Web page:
Myopia, also known as near-sightedness, is the most common refractive error of the eye and it has become more prevalent in recent years. Studies have shown in 2010, approximately 28% of the world was myopic and an estimated for 2050 has increased to 50% myopes.
Myopia is defined as light focuses in front of the retina. This results in blurry vision that is worse for distance objects as compared to near objects. Myopia results when the length of the eyeball also known as the axial length of the eye (measured from the front of the cornea to the back of the retina) is elongated. The higher the degree of myopia, the greater the distance vision blur and the closer the point of clear focus becomes for the individual.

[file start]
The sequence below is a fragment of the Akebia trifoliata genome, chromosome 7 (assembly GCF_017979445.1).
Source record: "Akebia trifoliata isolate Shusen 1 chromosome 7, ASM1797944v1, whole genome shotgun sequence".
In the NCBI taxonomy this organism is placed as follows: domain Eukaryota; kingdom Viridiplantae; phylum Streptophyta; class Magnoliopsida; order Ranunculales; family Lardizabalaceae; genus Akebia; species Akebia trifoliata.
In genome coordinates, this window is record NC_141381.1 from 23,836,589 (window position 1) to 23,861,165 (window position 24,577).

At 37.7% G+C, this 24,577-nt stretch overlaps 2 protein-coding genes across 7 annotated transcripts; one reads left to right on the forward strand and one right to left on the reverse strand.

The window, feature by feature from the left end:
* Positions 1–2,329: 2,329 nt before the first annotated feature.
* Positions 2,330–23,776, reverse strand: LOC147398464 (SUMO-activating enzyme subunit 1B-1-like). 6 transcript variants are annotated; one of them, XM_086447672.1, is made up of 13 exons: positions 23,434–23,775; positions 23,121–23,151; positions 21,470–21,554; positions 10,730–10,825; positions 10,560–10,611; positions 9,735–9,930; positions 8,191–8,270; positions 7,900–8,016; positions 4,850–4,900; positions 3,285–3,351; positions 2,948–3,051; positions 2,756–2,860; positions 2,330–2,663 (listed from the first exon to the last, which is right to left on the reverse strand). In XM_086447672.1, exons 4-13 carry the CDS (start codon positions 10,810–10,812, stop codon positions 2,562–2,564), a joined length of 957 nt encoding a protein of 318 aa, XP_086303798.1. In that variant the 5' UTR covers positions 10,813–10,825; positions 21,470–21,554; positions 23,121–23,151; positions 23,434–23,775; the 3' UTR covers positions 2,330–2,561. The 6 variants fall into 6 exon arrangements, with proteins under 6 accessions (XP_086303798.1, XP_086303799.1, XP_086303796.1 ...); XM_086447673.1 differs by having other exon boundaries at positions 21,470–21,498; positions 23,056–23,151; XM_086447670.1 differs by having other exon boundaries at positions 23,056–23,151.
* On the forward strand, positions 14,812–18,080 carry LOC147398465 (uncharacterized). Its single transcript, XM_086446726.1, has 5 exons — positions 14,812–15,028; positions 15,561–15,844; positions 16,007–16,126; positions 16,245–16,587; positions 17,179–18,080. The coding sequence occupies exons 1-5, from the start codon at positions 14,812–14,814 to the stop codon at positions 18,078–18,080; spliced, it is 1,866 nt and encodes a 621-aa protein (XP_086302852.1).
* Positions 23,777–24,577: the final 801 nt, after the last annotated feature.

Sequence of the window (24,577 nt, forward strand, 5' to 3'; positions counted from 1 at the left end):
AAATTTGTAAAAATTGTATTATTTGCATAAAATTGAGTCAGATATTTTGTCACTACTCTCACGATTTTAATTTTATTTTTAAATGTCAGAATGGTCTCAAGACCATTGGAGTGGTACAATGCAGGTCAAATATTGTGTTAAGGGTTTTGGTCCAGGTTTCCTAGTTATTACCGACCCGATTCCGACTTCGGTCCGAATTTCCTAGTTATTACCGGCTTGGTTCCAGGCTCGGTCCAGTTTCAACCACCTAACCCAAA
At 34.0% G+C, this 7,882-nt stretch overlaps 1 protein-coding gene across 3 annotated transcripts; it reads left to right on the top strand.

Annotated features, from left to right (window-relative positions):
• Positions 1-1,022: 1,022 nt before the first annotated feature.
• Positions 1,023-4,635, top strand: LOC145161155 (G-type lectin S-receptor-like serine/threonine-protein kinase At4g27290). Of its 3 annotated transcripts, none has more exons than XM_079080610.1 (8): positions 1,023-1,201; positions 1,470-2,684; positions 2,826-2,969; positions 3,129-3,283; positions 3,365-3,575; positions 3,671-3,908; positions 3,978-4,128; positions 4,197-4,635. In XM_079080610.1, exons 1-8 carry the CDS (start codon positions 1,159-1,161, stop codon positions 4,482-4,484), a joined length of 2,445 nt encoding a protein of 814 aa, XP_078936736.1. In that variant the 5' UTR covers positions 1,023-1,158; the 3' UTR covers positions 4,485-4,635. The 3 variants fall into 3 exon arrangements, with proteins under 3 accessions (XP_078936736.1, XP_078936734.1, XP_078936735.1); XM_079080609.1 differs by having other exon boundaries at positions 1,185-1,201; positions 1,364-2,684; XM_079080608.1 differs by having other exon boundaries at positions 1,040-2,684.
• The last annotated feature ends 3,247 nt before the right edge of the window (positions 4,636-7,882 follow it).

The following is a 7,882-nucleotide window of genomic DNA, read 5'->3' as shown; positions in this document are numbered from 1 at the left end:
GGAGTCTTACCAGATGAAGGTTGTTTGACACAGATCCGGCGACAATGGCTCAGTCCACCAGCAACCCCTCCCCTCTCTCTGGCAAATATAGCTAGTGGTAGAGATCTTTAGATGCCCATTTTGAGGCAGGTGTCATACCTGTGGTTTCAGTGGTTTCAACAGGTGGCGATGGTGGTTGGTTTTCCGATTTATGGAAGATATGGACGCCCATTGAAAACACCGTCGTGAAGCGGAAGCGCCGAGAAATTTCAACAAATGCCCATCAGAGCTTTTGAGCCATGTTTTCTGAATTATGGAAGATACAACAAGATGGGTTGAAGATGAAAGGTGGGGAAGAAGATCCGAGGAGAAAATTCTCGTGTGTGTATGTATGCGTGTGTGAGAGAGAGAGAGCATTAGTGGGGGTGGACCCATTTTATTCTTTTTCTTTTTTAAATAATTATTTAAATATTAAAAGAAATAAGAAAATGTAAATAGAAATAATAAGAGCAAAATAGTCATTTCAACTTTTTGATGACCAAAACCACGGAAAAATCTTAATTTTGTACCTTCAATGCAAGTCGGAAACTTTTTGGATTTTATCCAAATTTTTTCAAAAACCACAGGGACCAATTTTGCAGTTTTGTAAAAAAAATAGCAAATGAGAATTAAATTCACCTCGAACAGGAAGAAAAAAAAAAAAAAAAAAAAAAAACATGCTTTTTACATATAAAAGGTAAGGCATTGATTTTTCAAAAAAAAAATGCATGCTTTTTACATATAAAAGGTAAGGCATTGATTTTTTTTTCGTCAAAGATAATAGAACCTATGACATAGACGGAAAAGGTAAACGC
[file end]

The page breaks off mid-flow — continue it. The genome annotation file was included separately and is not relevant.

Why is my child nearsighted?
Genetics play a role. If both parents are myopic, there is a higher risk of the children having myopia. Research has shown that children who spend more time outdoors are at lower risk for childhood myopia. Children who spend a lot of time engaged in near tasks (reading, computers, hand-held electronics) have a higher risk of becoming myopic.
With the progression of myopia, there is an increased risk of complications in the eyes. These include but are not limited to cataracts, glaucoma, myopic maculopathy, retinal hole, retinal tear and retinal detachment.